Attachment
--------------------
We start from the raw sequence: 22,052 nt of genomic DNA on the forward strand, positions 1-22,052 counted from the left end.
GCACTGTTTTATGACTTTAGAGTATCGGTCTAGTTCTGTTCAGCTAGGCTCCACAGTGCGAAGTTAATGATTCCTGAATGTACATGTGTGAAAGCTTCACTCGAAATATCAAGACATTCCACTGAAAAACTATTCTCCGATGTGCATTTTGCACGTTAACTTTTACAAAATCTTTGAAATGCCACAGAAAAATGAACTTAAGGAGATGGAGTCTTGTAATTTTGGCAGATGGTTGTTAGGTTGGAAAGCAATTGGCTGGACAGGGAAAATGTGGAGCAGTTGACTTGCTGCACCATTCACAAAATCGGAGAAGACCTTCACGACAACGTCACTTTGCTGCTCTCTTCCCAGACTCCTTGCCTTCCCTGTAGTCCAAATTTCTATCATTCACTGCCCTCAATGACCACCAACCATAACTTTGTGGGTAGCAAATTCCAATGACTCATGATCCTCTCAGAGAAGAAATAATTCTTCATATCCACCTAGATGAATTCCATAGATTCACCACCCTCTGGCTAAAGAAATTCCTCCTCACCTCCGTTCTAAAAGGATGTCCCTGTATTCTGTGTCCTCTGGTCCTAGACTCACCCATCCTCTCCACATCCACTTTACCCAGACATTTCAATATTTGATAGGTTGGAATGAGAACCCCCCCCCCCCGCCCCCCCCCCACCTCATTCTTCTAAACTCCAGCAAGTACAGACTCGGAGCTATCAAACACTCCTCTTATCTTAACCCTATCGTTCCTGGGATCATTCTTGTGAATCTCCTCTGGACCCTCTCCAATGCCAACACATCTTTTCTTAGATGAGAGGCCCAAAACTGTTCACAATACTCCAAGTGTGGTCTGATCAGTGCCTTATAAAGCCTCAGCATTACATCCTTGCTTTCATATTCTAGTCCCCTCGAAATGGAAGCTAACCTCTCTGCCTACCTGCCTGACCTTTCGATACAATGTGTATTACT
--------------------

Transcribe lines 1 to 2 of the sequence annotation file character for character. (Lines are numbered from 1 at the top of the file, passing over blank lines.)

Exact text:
We start from the raw sequence: 22,052 nt of genomic DNA on the forward strand, positions 1-22,052 counted from the left end.
GCACTGTTTTATGACTTTAGAGTATCGGTCTAGTTCTGTTCAGCTAGGCTCCACAGTGCGAAGTTAATGATTCCTGAATGTACATGTGTGAAAGCTTCACTCGAAATATCAAGACATTCCACTGAAAAACTATTCTCCGATGTGCATTTTGCACGTTAACTTTTACAAAATCTTTGAAATGCCACAGAAAAATGAACTTAAGGAGATGGAGTCTTGTAATTTTGGCAGATGGTTGTTAGGTTGGAAAGCAATTGGCTGGACAGGGAAAATGTGGAGCAGTTGACTTGCTGCACCATTCACAAAATCGGAGAAGACCTTCACGACAACGTCACTTTGCTGCTCTCTTCCCAGACTCCTTGCCTTCCCTGTAGTCCAAATTTCTATCATTCACTGCCCTCAATGACCACCAACCATAACTTTGTGGGTAGCAAATTCCAATGACTCATGATCCTCTCAGAGAAGAAATAATTCTTCATATCCACCTAGATGAATTCCATAGATTCACCACCCTCTGGCTAAAGAAATTCCTCCTCACCTCCGTTCTAAAAGGATGTCCCTGTATTCTGTGTCCTCTGGTCCTAGACTCACCCATCCTCTCCACATCCACTTTACCCAGACATTTCAATATTTGATAGGTTGGAATGAGAACCCCCCCCCCCCGCCCCCCCCCCACCTCATTCTTCTAAACTCCAGCAAGTACAGACTCGGAGCTATCAAACACTCCTCTTATCTTAACCCTATCGTTCCTGGGATCATTCTTGTGAATCTCCTCTGGACCCTCTCCAATGCCAACACATCTTTTCTTAGATGAGAGGCCCAAAACTGTTCACAATACTCCAAGTGTGGTCTGATCAGTGCCTTATAAAGCCTCAGCATTACATCCTTGCTTTCATATTCTAGTCCCCTCGAAATGGAAGCTAACCTCTCTGCCTACCTGCCTGACCTTTCGATACAATGTGTATTACT